Diagnosing aortic dissection, assessing prosthetic valves, finding cardiac source of emboli

68

Contra-indications for trans-oesophageal echo

Oesophageal disease or cervical spine injury.

69

Uses of echocardiography

Quantification of global LV function, right hear haemodynamics (e.g regurg), congenital heart disease, endocarditis, pericardial effusion and HCM.

70

Causes of angina pectoris

Common: atheroma
Rarely: anaemia, AS, tachyarrhythmias, HCM, arteritis or small vessel disease.

71

Types of angina

Stable, unstable, decubitus and Prinzmetal's.

72

Angina on ECG

Usually normal, can show ST depression, flat or inverted T waves, signs of past MI.

73

Angina management

Lifestyle changes
Aspirin
B-blockers
Nitrates
Long acting calcium antagonists (amlodipine, diltiazem)
Nicorandil

74

Indications for an angina referral

New angina of sudden onset, recurrent if past MI or CABG, uncontrolled by drugs, or unstable.

75

Indications for percutaneous transluminal coronary angioplasty

Poor repsonse or intolerance to medial therapy, refractory angina in patients not suitable for CABG, previous CABG, post-thrombolysis if severe stenosis, symptoms or positive stress test.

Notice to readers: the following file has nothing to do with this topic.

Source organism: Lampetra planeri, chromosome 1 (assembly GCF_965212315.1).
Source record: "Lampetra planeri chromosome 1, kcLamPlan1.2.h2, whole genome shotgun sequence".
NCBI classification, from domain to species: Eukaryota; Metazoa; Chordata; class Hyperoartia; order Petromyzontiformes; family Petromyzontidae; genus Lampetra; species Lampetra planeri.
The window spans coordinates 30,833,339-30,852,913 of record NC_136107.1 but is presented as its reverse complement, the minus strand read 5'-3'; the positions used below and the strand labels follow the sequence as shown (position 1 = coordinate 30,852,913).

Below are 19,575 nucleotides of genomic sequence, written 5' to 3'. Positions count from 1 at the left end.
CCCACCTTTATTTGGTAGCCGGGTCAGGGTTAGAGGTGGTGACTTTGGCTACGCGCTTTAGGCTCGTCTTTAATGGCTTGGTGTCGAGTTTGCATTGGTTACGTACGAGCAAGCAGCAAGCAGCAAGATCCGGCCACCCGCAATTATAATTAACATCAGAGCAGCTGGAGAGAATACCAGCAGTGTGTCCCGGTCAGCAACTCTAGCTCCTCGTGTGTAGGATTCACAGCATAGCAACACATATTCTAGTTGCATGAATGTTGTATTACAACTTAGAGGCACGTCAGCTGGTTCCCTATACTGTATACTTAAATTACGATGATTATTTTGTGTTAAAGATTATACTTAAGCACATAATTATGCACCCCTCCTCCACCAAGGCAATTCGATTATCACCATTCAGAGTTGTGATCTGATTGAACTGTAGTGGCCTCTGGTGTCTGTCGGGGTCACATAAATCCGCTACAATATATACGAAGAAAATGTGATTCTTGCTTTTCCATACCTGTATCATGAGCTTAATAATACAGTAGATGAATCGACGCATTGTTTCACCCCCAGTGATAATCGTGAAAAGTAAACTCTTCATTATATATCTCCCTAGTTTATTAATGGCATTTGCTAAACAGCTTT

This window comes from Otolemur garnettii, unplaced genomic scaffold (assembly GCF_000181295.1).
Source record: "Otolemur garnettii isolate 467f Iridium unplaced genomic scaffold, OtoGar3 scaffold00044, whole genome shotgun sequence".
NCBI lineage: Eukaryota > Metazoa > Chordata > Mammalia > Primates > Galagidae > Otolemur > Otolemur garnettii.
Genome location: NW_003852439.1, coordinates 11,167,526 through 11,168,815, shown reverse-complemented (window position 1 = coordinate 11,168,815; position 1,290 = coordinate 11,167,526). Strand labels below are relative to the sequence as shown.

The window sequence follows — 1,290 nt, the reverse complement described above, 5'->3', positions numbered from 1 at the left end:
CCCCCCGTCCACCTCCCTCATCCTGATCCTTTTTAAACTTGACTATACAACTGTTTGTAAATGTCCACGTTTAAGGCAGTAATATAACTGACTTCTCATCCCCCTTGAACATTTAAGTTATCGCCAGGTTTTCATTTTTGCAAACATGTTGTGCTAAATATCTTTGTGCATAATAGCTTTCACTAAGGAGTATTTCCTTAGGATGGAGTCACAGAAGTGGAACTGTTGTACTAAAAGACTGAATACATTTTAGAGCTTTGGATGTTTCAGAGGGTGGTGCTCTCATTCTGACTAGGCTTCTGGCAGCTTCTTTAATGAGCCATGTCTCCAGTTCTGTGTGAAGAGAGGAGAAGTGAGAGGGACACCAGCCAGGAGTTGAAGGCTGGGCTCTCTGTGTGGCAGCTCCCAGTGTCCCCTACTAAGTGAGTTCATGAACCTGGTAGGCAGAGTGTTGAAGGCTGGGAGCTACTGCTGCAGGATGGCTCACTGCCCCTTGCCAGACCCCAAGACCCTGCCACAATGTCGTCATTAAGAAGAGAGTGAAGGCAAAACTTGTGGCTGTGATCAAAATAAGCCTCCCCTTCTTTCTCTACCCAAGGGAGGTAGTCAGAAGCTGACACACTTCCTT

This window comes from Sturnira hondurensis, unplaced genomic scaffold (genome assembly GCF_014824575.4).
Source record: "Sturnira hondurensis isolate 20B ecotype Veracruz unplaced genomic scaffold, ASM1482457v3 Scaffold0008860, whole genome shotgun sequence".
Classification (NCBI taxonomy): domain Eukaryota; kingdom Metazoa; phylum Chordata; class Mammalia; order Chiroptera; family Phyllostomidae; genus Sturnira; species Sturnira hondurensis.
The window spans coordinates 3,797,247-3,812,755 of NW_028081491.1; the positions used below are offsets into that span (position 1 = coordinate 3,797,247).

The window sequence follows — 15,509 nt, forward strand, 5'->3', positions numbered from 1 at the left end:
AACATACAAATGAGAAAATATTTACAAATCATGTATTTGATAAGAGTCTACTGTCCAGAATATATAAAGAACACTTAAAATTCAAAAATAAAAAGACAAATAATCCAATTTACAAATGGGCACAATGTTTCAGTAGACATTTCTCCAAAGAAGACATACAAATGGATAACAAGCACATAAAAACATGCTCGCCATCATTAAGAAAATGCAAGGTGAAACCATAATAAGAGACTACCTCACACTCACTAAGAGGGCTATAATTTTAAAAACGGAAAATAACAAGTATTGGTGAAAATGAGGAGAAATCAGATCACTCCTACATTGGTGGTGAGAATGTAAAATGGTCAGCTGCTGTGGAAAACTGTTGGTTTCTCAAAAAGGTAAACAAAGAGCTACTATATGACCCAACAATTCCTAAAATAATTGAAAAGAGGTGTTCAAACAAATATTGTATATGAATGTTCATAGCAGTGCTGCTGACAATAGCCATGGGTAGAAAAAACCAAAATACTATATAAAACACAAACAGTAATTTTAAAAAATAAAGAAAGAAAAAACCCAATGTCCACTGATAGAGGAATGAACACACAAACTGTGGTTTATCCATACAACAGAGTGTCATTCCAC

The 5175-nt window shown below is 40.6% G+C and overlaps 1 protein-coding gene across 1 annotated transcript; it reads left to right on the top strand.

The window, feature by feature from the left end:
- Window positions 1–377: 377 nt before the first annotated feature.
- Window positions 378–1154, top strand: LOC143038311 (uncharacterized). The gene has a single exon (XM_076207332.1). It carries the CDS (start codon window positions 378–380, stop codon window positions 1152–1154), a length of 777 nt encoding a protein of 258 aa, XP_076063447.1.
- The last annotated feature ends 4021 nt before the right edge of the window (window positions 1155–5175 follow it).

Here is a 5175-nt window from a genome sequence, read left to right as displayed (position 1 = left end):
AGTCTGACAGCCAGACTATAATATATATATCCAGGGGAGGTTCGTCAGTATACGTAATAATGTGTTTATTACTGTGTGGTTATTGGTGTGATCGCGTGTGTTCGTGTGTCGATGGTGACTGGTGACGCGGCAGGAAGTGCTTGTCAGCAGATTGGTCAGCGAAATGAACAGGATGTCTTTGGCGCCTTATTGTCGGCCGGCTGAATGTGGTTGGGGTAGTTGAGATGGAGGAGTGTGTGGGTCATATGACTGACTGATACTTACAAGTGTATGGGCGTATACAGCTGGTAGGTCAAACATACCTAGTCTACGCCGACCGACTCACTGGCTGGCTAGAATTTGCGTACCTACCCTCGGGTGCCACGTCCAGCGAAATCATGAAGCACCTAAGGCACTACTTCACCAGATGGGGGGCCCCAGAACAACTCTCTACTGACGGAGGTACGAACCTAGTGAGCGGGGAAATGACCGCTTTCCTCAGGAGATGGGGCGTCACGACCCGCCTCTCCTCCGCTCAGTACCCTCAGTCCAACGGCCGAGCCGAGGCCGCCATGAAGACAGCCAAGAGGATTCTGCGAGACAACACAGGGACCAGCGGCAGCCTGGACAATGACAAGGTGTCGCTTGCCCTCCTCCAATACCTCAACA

76

Should PTCA be accompanied by stenting?

Usually yes and with clopidogrel.

77

What investigations should you do with a patient with known CAD and typical pain?

No further investigation needed.

78

What investigations should you do with a patient with known CAD and atypical pain?

Either exercise testing or functional limitation

79

What investigations should you do with a patient with unknown CAD?

Stratify likelihood of CAD.
Low risk - reconsider
Low-middle risk - CT with cororanry artery calcification scor.
Middle risk - functional imaging
High-ish risk angiography
Very high risk, treat as CAD (smoking, diabetic, hyperlipidaemia, over 45).

80

Treatment for Prinzmetal's angina

Calcium channel blockers and long-acting nitrates. Avoid aspiring and B-blockers.

81

Who presents with silent MI?

The elderly and diabetics.

82

How does silent MI normally present?